There are 7 books in the series... The books take place in sort of an alternate world, which is similar to earth, and it also takes place on several levels of our earth. The time frames differ, with time moving at different paces in different places... It starts out in the protagonists world, which has "moved on." It's kind of post-apocalyptic. You'd have to read it to understand it best. I'm afraid I haven't explained it adequately.
 
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theschwabregime

That makes sense to me actually. Since Banzai had mentioned a guy from new york i was just curious how that fit in with the entire story. Just knowing that it's not actual 2006/7 earth and they do some weird sort of time/plane shifting sells it for me.

Looks like another 100 or so bucks sliding away in the next few months :D
 

Banzai

Senior Member
The time frame is strange. In the alternate world, there is no direct relative time in 'our' world, it is outside of the timeline. The interactions with 'our' world take place at various times from the sixties, to the present day (I've just remembered that King involves elements from his personal life in the later books).

As for Roland's world, there is a bit of a mix. There are parts which are medieval almost, and parts which reflect the settings of the American West. But through all of them there is the remnants of a very advanced civilization now long gone.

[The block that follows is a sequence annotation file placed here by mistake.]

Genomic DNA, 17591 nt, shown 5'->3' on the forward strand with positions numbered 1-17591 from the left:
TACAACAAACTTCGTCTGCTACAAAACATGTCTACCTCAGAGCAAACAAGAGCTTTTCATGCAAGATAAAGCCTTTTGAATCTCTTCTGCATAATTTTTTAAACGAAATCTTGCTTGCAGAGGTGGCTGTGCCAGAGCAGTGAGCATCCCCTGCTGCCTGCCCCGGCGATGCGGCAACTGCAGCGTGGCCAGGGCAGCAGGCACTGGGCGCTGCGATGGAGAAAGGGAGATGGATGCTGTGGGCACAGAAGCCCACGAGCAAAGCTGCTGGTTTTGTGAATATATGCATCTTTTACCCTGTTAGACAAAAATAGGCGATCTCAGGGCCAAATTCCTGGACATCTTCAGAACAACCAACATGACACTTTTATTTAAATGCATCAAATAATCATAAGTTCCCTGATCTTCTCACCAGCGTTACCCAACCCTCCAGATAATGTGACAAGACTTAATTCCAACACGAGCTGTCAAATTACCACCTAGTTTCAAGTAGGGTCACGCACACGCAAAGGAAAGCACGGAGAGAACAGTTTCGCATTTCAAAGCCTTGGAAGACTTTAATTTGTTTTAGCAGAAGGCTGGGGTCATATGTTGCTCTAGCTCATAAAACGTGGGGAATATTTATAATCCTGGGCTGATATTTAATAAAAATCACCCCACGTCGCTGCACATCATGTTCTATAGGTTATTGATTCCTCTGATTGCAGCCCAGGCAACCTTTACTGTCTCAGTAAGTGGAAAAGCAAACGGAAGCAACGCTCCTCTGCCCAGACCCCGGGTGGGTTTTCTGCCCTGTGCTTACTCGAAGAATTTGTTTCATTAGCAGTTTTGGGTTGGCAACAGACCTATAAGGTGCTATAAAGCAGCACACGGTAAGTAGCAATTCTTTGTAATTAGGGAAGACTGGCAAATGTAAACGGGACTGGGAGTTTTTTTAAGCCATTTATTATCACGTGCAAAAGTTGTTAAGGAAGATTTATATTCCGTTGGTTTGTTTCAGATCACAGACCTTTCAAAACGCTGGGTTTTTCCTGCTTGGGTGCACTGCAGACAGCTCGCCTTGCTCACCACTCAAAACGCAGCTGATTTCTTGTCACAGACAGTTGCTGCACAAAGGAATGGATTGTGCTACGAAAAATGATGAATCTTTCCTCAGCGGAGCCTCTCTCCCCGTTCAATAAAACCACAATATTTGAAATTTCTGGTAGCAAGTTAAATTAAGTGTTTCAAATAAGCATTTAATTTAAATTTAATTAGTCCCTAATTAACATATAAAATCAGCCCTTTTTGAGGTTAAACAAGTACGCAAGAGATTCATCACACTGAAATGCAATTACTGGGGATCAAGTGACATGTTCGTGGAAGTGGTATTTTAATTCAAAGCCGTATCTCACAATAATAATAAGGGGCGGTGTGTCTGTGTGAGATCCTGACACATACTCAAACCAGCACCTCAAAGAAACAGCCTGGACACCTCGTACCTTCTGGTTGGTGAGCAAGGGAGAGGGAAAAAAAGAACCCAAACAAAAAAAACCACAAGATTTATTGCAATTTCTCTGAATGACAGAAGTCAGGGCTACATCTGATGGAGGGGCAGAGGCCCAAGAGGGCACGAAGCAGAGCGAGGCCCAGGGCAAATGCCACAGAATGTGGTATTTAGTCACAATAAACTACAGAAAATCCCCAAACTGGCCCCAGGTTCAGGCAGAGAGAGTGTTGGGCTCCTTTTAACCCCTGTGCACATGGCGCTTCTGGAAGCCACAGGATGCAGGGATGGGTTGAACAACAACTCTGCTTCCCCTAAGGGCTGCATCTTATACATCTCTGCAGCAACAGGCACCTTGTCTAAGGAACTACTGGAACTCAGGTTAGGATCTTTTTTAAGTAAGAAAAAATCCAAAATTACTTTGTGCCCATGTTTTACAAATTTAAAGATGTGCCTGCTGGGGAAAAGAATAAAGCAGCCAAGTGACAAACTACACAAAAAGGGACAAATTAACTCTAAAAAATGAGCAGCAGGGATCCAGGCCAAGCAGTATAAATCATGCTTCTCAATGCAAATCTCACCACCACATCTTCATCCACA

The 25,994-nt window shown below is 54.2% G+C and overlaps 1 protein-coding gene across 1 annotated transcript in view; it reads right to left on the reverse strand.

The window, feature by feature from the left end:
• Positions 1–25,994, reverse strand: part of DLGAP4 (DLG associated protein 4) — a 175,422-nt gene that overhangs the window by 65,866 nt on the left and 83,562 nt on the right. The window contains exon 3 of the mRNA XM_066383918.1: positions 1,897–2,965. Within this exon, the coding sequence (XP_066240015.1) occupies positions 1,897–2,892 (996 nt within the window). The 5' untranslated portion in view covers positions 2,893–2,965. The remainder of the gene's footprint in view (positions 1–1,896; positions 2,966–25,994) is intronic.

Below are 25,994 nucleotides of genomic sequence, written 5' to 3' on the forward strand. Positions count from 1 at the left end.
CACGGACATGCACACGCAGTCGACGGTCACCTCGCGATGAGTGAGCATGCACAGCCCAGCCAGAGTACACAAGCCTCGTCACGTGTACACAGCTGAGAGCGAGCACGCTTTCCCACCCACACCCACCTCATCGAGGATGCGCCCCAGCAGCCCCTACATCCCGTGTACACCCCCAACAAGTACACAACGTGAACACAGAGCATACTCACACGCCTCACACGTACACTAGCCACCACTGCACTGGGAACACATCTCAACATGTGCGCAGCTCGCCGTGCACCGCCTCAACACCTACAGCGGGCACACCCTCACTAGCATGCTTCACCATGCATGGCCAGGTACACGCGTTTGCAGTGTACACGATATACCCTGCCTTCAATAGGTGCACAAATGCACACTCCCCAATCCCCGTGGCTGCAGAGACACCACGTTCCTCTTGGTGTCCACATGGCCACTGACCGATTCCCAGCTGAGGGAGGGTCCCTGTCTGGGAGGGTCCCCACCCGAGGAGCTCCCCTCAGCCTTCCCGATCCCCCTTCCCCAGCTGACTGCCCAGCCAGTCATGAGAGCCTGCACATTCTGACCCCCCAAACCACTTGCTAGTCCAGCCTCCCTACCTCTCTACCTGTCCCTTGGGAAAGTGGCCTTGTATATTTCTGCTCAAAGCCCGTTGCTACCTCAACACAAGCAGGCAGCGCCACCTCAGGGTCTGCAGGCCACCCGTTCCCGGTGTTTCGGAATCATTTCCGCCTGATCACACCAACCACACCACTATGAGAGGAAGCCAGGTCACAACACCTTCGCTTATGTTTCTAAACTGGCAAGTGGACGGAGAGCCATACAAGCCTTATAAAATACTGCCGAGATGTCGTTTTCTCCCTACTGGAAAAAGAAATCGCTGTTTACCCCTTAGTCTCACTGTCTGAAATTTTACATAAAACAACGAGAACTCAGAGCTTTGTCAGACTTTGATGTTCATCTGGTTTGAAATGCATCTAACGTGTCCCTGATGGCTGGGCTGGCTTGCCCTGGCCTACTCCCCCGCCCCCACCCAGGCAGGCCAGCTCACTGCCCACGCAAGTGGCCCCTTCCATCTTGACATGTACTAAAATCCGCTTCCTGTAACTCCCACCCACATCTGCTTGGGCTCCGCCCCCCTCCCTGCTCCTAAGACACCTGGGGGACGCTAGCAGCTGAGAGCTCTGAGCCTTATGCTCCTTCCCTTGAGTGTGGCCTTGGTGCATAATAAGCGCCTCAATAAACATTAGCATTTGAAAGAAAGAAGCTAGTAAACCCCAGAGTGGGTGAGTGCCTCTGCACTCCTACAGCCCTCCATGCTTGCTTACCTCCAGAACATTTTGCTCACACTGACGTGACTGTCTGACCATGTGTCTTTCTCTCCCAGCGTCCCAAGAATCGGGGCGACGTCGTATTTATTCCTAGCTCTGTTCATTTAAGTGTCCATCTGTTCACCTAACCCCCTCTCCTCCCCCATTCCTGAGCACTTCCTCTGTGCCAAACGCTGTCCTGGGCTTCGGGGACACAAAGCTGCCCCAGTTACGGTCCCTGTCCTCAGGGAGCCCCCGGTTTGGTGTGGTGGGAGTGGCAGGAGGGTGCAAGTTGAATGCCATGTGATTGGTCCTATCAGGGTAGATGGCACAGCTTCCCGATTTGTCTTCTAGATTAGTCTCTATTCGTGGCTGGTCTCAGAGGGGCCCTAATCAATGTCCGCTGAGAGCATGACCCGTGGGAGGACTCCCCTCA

Banzai

Senior Member
Kane said:
You'd have to read it to understand it best.

Yeah, it's hard to describe to be honest. It isn't in the same boundaries and limitations as our reality. The books are very well written, though.
 

lythande

Member
It's one of my favorite series ever. Found it by accident in high school 10 yrs ago, have probably re-read about 3 times, lately when the last of the series came out 18 months or so ago. I always look forward to 3-4 years down the road when I can re-read them again.
 

penforhire

Senior Member
theschwabregime said:
That makes sense to me actually. Since Banzai had mentioned a guy from new york i was just curious how that fit in with the entire story. Just knowing that it's not actual 2006/7 earth and they do some weird sort of time/plane shifting sells it for me.

Looks like another 100 or so bucks sliding away in the next few months :D

100 bucks? That's expensive. I read books only once, so I don't buy 'em. I get them from the library or download them (legal in canada for now) on the net. I am an avid reader. I love reading, just don't wanna spend any money on it... for now.

BTW Stephen King is my favorite author. He is the exception to the rule. I buy all his books.
 

Banzai

Senior Member
Agreed, a hundred dollars seems a bit steep. Do you have charity bookshops in the US? I have a load of Stephen King books I got from a local Oxfam bookshop for about £1 each. Pretty good condition, too.
 

Banzai

Senior Member
I've just finished book seven. I was disappointed at first with the ending, but after looking back on the series as a whole, it was the only way it could realistically end. The book as a whole was very good I thought, keeping up the same blistering pace as book six throughout the whole six hundred pages. The series is definitely one to read, and a triumph for King's writing. He might not be the greatest writer ever (actually, he definitely isn't) but The Dark Tower series is a magnificent piece of fiction.